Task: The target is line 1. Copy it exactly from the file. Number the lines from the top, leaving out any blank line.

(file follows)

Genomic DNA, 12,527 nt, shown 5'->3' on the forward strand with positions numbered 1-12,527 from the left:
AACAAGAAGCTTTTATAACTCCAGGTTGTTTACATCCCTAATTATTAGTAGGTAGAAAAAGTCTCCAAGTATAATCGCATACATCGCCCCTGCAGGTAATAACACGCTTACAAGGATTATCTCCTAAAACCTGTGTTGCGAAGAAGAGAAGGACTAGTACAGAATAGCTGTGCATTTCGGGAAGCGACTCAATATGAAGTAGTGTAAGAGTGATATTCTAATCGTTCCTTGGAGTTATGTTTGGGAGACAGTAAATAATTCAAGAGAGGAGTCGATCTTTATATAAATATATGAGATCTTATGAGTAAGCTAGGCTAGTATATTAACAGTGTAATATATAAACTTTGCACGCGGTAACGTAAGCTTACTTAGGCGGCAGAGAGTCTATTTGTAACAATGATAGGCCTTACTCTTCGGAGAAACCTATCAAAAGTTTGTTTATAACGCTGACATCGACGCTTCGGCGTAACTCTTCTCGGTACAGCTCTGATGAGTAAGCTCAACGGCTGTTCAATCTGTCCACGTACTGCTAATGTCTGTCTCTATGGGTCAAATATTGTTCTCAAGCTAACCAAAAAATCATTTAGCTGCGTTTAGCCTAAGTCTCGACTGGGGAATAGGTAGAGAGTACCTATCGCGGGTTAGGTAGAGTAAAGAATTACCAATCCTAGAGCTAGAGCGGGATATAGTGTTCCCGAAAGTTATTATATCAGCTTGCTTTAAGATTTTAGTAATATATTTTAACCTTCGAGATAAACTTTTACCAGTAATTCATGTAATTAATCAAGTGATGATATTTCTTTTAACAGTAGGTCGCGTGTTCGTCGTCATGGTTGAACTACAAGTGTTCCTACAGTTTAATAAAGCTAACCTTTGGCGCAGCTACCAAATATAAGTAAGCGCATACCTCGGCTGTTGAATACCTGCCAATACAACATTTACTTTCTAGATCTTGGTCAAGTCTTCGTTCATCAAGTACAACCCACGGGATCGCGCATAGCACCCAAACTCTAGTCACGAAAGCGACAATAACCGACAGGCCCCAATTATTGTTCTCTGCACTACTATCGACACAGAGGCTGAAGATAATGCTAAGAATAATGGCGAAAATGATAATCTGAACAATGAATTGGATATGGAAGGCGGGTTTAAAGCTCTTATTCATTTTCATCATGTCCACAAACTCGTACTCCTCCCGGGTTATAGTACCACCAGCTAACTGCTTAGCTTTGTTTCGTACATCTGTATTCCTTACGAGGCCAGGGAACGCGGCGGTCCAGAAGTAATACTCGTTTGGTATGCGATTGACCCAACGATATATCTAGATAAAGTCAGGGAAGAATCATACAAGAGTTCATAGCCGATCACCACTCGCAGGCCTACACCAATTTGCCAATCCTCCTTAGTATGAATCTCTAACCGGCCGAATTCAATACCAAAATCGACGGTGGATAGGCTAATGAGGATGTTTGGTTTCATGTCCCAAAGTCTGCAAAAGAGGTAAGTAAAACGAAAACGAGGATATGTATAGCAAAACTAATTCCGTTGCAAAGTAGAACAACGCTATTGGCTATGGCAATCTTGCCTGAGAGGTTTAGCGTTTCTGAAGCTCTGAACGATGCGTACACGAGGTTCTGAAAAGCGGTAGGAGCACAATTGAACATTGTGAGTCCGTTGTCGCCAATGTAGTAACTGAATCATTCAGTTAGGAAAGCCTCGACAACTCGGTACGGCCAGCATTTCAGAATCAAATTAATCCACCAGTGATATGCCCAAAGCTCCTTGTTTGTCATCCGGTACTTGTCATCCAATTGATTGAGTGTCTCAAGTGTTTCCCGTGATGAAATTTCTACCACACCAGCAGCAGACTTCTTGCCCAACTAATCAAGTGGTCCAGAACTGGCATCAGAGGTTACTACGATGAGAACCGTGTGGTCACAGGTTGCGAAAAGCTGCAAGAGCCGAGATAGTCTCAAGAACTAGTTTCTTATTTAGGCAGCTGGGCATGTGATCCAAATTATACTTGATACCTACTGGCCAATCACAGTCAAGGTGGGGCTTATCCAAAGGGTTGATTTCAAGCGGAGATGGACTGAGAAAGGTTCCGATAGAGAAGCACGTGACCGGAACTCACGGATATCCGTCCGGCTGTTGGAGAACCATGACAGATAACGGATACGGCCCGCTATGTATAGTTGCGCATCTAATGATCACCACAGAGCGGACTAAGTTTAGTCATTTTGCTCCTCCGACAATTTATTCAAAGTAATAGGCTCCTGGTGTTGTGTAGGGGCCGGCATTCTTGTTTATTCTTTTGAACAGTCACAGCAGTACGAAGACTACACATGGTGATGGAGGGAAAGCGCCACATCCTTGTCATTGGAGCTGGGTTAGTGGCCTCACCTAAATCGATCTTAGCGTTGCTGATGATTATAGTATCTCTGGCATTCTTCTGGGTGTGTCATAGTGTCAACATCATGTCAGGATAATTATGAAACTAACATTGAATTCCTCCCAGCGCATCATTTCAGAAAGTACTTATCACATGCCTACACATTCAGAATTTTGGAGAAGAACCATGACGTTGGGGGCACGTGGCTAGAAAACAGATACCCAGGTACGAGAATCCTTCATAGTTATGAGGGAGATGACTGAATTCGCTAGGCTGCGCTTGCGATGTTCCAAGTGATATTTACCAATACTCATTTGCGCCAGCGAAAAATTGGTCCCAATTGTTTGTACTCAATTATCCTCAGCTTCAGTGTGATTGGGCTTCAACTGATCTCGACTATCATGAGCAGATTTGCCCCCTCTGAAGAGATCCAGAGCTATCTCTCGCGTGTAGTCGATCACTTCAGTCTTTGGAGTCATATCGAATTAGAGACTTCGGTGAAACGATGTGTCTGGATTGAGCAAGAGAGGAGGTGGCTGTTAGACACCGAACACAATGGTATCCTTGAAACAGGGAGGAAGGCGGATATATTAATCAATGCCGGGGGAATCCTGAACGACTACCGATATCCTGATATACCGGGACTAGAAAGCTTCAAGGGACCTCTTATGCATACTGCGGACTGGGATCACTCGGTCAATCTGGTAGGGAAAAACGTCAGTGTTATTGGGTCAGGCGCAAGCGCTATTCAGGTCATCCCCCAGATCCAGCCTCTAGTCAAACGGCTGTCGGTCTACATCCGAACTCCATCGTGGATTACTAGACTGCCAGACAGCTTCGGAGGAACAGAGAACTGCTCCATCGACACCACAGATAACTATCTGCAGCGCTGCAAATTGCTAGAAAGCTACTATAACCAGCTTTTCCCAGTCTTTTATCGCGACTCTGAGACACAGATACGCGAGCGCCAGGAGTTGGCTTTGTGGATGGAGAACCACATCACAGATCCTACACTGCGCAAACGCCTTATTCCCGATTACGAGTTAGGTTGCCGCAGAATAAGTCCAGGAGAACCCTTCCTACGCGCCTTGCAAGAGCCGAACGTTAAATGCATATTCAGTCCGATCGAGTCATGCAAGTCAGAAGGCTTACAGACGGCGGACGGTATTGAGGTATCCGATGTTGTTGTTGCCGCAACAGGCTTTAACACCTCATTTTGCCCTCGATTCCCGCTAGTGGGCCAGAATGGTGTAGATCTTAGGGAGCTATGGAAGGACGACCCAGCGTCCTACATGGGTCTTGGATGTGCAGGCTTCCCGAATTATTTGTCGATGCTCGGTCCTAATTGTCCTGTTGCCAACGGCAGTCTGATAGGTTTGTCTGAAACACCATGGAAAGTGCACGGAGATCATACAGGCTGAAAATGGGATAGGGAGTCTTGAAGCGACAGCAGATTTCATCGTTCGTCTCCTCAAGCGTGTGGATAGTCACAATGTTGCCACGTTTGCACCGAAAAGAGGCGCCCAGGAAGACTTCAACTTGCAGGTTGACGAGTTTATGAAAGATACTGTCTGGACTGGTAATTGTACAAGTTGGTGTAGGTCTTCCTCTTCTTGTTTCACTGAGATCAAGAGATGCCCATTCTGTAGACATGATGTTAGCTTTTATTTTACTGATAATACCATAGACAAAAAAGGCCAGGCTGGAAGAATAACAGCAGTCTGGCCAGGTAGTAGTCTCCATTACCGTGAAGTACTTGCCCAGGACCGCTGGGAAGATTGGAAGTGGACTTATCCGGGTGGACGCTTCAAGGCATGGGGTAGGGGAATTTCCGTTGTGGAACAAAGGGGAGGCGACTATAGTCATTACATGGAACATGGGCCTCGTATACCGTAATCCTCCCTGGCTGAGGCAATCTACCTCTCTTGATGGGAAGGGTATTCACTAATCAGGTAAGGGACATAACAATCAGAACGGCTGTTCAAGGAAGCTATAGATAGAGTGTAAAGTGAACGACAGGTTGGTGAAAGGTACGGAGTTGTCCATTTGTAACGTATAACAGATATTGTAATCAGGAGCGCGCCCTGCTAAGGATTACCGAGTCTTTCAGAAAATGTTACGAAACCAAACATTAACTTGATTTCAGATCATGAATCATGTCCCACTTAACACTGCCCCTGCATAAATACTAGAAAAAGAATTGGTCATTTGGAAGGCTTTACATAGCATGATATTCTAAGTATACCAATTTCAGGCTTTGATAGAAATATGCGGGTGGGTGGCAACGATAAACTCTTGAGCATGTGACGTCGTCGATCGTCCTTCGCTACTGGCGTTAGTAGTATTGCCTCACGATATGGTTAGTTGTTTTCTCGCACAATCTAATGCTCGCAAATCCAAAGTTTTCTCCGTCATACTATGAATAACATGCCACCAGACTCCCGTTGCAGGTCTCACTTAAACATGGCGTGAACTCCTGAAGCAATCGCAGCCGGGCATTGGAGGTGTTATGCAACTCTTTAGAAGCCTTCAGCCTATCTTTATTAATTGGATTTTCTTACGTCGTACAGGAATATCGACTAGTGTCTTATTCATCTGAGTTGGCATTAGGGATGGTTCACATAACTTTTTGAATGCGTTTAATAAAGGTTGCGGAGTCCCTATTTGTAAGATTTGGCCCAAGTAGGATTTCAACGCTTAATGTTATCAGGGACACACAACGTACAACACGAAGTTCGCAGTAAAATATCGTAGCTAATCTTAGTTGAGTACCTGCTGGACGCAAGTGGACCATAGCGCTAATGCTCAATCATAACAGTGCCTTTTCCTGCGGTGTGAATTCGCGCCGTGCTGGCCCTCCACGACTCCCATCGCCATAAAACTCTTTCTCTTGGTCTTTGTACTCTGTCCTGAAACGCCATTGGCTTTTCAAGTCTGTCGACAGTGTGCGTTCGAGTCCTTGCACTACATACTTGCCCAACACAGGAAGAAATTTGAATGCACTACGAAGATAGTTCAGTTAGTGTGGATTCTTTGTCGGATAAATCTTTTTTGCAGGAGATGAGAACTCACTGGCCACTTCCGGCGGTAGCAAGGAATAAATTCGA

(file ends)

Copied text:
Genomic DNA, 12,527 nt, shown 5'->3' on the forward strand with positions numbered 1-12,527 from the left: